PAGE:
The team of people who help to protect the Northamptonshire public from paedophiles rarely receive any publicity or recognition for their work.
But in an exclusive interview with the Chronicle & Echo, Detective Sergeant Gan Thayanithy, head of the Dangerous Persons Management Unit (DPMU), has explained how his staff work round the clock to ensure people living in the county are safe from convicted sexual offenders.
The DPMU is made up of a group of 16 people who are responsible for monitoring the movements and behaviour of people convicted of sexual offences or crimes such as murder or grievous bodily harm.
Mr Thayanithy said most of his team’s work involves sexual offenders who have been given a suspended prison sentence or released from custody on licence. He said: “Studies have shown that the people who have been identified as having a desire to commit sexual offences, not just against children but adults as well, are more likely to be re-convicted and they have got traits in common that allow us to assess what risk they are.
“Once we have done the assessment and understand what risk they are we then make sure we have the right intervention in place.
“Part of that is going round to do home visits. There are other parts of it as well. We make sure we apply for court orders with strong conditions, we work with the probation service.
“We also carry out address checks to establish who is living in that area. If we find the address is unsuitable as there are any vulnerable children living nearby we will look for somewhere else.”
Mr Thayanithy said his team’s first priority was always about ensuring the safety of the public rather than the wishes of the convicted criminal. He said: “One of our jobs is to make sure the public does not have to worry about sex offenders, We try and keep ourselves out of the news as we don’t want people going round all day worrying about their children.
“We worry about them on their behalf and we try to target sex offenders. But there are always going to be people who are not happy with how things are, saying they should be locked up forever.”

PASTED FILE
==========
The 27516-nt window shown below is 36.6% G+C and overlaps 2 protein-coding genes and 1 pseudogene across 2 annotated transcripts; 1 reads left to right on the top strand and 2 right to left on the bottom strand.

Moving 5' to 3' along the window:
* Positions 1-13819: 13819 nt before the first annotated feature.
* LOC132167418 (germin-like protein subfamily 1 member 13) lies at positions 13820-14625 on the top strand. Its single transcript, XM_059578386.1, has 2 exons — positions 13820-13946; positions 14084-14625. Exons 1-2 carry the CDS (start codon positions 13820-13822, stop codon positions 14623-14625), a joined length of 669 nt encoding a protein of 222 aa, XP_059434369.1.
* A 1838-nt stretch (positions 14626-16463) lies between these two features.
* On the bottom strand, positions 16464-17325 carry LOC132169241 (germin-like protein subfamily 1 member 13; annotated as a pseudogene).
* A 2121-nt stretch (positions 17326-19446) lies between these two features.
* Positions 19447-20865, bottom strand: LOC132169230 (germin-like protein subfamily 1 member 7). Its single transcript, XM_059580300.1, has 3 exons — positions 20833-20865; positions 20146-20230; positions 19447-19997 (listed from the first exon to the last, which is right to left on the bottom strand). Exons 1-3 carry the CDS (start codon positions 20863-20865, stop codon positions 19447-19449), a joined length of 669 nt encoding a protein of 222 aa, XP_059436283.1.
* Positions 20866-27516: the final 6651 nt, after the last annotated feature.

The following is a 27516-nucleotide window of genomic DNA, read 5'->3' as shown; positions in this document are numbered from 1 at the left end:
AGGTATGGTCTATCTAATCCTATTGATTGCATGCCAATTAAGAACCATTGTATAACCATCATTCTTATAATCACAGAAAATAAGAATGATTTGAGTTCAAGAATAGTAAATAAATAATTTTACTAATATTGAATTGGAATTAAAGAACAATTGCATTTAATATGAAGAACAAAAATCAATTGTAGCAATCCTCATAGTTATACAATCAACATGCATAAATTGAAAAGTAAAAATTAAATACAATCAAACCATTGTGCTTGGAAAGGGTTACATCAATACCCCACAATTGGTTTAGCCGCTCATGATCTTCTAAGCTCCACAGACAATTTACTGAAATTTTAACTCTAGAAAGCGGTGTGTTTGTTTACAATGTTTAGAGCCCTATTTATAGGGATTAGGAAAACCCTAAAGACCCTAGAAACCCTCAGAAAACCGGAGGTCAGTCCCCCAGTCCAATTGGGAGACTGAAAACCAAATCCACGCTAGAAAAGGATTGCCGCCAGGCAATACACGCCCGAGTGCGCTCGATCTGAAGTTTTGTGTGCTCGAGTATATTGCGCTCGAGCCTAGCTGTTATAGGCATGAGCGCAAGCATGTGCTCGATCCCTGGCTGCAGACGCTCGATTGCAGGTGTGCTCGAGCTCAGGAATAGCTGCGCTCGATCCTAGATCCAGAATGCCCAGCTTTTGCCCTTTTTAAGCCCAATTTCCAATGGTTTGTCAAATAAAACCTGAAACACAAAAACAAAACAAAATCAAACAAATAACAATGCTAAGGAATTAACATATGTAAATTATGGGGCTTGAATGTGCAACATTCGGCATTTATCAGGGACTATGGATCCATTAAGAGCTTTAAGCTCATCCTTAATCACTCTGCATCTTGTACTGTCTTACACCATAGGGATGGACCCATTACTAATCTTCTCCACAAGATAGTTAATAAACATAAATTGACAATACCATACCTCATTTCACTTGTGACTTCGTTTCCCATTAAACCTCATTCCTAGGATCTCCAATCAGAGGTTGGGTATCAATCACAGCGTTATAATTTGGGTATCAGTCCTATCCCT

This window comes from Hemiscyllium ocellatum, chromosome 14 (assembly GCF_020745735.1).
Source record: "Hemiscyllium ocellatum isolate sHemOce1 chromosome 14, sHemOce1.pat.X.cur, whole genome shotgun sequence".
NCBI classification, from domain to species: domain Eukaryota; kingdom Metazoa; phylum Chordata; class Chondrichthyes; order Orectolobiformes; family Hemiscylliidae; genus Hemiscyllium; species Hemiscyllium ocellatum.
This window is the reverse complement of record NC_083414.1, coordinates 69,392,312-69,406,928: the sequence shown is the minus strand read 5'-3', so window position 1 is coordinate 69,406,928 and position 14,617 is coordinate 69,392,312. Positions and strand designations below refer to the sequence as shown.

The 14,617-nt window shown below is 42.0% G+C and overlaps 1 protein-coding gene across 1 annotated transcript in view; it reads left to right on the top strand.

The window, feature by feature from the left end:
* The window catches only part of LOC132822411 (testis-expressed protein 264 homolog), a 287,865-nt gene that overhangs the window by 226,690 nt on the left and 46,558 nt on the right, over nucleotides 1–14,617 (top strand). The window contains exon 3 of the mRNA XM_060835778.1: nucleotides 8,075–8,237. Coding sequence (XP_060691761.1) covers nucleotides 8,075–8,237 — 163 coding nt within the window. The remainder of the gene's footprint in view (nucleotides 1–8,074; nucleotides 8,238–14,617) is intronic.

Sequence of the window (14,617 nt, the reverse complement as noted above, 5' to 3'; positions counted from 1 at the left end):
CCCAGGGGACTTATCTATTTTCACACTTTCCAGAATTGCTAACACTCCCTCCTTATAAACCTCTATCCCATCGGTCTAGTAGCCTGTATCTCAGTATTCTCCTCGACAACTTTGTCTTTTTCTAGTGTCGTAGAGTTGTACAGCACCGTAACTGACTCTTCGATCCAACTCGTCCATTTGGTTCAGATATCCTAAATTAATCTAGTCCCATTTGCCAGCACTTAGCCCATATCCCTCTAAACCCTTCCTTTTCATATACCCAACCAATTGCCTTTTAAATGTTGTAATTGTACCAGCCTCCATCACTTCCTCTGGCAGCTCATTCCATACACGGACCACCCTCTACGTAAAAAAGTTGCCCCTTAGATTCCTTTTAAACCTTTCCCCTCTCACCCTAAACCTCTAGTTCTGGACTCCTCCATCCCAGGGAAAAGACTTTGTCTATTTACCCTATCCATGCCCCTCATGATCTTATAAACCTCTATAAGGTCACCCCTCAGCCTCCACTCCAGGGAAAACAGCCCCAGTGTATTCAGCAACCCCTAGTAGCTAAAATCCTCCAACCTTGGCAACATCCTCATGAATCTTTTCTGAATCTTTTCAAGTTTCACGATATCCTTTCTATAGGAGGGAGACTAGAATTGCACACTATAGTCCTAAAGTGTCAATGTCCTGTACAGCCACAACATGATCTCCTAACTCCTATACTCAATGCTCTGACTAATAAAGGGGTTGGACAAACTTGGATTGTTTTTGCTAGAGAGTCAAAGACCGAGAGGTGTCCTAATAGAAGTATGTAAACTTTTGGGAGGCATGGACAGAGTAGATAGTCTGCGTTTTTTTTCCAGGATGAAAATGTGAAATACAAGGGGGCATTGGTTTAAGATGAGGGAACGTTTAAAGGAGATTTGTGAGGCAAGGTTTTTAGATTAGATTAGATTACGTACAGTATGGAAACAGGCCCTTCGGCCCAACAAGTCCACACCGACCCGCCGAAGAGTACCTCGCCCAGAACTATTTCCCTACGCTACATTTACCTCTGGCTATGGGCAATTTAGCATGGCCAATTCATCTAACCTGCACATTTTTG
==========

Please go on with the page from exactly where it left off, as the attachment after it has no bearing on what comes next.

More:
Mr Thayanithy said the frequency of visits a sex offender would receive would depend upon the level of risk they had been identified as posing to the public. A very high risk person would receive a visit every month, a high risk person would be visited every three months, a medium risk person every six months and a low risk person every year.
Staff from the DPMU can also carry out more frequent visits if they have information that sex offender’s circumstances may have changed, increasing their risk to the public.
Sex Offenders’ list goes up 5% each year
The number of people on the Sexual Offenders’ Register in Northamptonshire goes up by an average of five percent every year, the head of the DPMU said.
Detective Sergeant Gan Thayanithy said, due to the fact those convicted of the most serious sexual offences such as rape were placed on the register for life, the overall total increased every year.
He said: “The number of sex offenders increases every year, simply because when a sex offender is convicted, the minimum time they can go on the sex offender register, even for a police caution, is for two years. People that get more than a 30 month prison sentence go on the register for the rest of their lives so it is only going to get bigger. Ordinarily there is between a five and seven per cent increase in sex offenders on the list every year.”
Mr Thayanithy said his team, which currently includes 12 officers, two sergeants and two police staff, was also growing and this had been helped by funding allocated by Police and Crime Commissioner Adam Simmonds to monitor those convicted of Child Sexual Exploitation offences.
Convicted paedophiles download abuse images days after conviction
A number of convicted paedophiles in Northamptonshire were sent to prison within two weeks of being given a suspended sentence after they were found to have downloaded indecent image of children, the head of the Dangerous Persons Management Unit (DPMU) said.
Detective Sergeant Gan Thayanithy said the DPMU carried out a home visit to all people convicted of a sexual offence within 14 days of them receiving a suspended sentence or being released from prison to check they were abiding with the terms of their licence.
Mr Thayanithy said the visit included a search of the internet history on all computer devices and a number of offenders were found to have downloaded indecent images of children within days of being convicted.
He said: “There are several cases where, in days of a conviction, we’ve gone round unannounced to do a visit we’ve looked at the person’s computer and found indecent images, so within days of sentence they are people who have downloaded further indecent images of children.
“For even simple breaches of notification of requirements such as not telling us about a temporary address they stay at, people have gone to prison for 12 weeks.